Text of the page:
In this brief video, Pastors Rick Warren and Tim Harlow talk about how to move people to be on mission globally. Read more about Tim’s book and campaign, Life on Mission.Continue Reading
Archives For Small Groups
5 Quick Ideas that Will Connect More People This Fall
- Plan a small group connection. Pick an appealing small group study. Pick a convenient day and time. Promote the connection 3 weekends in a row. It’s just about that simple. The study you choose determines who will attend. The process itself is designed to identify leaders at every table. You’ll find plenty of detail in How to Launch Groups Using a Small Group Connection.
- Plan a 6 week on-campus study that leads to an off-campus group. Choose a study that will grab the attention of a select group of people (i.e., Laugh Your Way to a Better Marriage). If you have more than one group you’d like to target, choose the perfect study for each target (i.e., couples, men, women, etc.). Choose a convenient night and time when you have available on-campus space. Arrange child-care. Promote the study 3 weeks in a row. You’ll find additional details in Take Advantage…
So…if we’re all trying to hit the same target, why are so many of our discipleship strategies missing the mark?
Any theories? I have a few and before you think I believe I have it all together, I’m actually guilty of a few of these myself!
Here are 6 reasons our discipleship strategies miss the mark:
- We don’t actually have a strategy. We really have more of a theology of wishful thinking. We spend time planning everything from our weekend services and special events to staff retreats and the updated vacation policy, but we don’t get around to developing a discipleship strategy. In the place of a strategy we are hopeful. I love this line from Winston Churchill. “However beautiful the strategy, you should occasionally look at the results.” If you don’t like your results, change the strategy….
Most of us quickly recognize the signs that there is something wrong with the way our car’s engine sounds or feels. When our car dies at the stop light or backfires as we drop off our teenage daughter at school…we get it. There’s something wrong with the engine. We may not know what it is but we know it’s time for a tune up.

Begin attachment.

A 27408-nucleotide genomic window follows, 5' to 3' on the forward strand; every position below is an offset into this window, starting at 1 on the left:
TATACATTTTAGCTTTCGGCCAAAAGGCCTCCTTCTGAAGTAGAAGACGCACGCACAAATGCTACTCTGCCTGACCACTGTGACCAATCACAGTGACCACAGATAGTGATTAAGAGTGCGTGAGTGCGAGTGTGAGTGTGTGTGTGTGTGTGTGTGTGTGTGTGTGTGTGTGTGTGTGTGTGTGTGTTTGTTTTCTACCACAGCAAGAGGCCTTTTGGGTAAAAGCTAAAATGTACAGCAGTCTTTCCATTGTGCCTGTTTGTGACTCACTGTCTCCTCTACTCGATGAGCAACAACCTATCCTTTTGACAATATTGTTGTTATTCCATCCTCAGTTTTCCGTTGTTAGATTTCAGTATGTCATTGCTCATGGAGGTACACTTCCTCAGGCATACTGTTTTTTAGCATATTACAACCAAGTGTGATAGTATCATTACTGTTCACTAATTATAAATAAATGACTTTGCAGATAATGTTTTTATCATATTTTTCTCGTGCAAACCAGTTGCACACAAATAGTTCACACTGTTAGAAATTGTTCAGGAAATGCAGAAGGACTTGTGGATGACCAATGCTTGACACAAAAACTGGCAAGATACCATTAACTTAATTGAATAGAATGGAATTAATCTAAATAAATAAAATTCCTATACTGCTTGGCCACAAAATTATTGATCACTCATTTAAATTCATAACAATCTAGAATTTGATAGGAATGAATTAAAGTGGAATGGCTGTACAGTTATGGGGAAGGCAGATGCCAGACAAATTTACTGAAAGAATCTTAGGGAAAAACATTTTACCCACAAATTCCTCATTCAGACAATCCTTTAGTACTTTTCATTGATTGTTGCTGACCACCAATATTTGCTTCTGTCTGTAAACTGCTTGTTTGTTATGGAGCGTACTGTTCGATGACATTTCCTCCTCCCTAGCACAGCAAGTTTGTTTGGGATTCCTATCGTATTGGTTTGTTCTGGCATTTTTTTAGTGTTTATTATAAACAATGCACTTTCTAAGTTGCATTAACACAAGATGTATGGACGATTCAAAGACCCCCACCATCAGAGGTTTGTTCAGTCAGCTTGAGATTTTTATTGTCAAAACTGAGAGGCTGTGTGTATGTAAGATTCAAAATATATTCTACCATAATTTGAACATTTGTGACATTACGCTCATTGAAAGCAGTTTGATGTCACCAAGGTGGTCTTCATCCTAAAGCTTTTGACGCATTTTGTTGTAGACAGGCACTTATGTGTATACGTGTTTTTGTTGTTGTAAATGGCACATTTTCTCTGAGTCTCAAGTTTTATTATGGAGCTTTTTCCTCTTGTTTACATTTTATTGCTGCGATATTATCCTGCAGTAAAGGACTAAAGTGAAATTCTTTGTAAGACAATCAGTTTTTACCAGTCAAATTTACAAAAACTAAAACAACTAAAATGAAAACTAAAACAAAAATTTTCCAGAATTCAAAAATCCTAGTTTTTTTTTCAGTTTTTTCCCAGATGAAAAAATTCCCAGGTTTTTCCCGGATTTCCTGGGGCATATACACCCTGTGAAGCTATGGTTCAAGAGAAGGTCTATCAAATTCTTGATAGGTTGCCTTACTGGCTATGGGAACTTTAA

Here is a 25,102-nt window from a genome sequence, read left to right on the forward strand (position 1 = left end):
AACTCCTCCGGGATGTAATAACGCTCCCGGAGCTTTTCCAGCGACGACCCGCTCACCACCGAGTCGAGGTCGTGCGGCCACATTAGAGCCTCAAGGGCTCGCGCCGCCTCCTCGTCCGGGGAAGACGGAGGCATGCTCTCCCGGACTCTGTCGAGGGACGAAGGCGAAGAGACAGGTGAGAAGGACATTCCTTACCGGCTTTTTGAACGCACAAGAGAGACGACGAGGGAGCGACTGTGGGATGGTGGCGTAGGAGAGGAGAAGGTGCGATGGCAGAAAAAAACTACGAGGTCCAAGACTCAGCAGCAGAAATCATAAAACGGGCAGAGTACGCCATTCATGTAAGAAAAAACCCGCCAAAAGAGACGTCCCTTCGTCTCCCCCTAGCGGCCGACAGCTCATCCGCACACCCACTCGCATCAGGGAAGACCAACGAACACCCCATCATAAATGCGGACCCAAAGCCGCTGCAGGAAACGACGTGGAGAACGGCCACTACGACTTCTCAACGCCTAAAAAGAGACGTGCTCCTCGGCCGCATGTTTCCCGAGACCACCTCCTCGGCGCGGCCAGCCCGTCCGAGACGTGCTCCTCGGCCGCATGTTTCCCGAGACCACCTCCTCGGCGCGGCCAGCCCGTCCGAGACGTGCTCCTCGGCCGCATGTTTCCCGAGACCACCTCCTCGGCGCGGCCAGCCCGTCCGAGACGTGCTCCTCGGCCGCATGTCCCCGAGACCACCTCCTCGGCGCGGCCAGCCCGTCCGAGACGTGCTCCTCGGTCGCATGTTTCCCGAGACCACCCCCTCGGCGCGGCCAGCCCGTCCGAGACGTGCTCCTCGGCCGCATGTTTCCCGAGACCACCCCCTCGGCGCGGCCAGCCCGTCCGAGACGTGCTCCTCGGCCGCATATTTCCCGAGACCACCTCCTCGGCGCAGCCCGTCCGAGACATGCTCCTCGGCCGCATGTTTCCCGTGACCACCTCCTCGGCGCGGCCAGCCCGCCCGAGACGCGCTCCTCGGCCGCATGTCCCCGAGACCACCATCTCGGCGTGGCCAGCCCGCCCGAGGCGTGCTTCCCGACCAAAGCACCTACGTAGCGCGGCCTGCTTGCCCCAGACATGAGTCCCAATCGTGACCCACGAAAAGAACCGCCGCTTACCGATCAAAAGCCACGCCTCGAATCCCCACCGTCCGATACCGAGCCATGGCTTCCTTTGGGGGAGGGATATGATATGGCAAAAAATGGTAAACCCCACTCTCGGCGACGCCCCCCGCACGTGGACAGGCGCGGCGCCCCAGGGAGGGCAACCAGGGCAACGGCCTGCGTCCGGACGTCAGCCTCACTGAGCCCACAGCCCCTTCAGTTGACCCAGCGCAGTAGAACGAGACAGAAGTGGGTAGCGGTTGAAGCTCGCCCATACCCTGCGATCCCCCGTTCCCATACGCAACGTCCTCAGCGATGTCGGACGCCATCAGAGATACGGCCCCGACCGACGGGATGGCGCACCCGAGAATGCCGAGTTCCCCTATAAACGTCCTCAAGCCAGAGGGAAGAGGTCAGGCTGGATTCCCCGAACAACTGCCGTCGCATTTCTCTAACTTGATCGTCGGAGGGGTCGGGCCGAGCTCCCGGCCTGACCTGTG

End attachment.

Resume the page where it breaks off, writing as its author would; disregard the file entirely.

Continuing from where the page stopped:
But do you know the signs your small group ministry is due for a tune up?
5 signs your small group ministry is due for a tune up:
- You never need to start new groups because there’s always room in your existing groups. This is a serious sign that your small group ministry needs a tune up. It’s a problem for two reasons. First, the hardest place for a new member to connect is in an existing group where relationships are already established. The easiest place for a new member to connect is in a group where everyone is new. Second, small group leaders (and members) of existing groups need to learn to “fish” for new members. See also, Critical Decision: Add Members to Existing Groups…
Pastor Rick Warren and Pastor Tim Harlow discuss what it takes to structure a church for long term growth and health. In this video, they discuss the vital importance of small groups, of succession planning, and of the need for systems to sustain a healthy church long term.
Click here to find out more about the Life On Mission campaign!Continue Reading
The way these questions are answered should play a role in how your ministry is designed. And the design of your ministry absolutely determines the results you should anticipate. See also, 7 Signs You Have a Bad Design for Small Group Ministry.
- What need(s) do people have that might best be met by a small group? Which of these needs would be seen as most pressing? Which of these needs could be met in the same small group? While there may be some overlap in your answers and mine, your answers should define your direction.
- What will have to be…
If God allowed you to baptize hundreds of new believers, add hundreds of new members, and increase your average attendance by thousands in just 40 days, would you call that a revival?
If, during those same 40 days, God prompted people in your church who were previously uninvolved to start serving in ministry, and caused others to commit to a world missions project, what would you call that? An Awakening?
What term would you use if God led your members to become so concerned for their lost friends that they convinced their neighbors to study the Bible for six weeks in one of thousands of small groups meeting in homes around your city? A Miracle?
Well, whatever you call it, all this has actually happened at Saddleback Church during the various campaigns that we’ve conducted over the years, and we stand in awe at what God has done. And God has repeatedly worked through campaigns hosted by thousands of churches around the world in similar ways.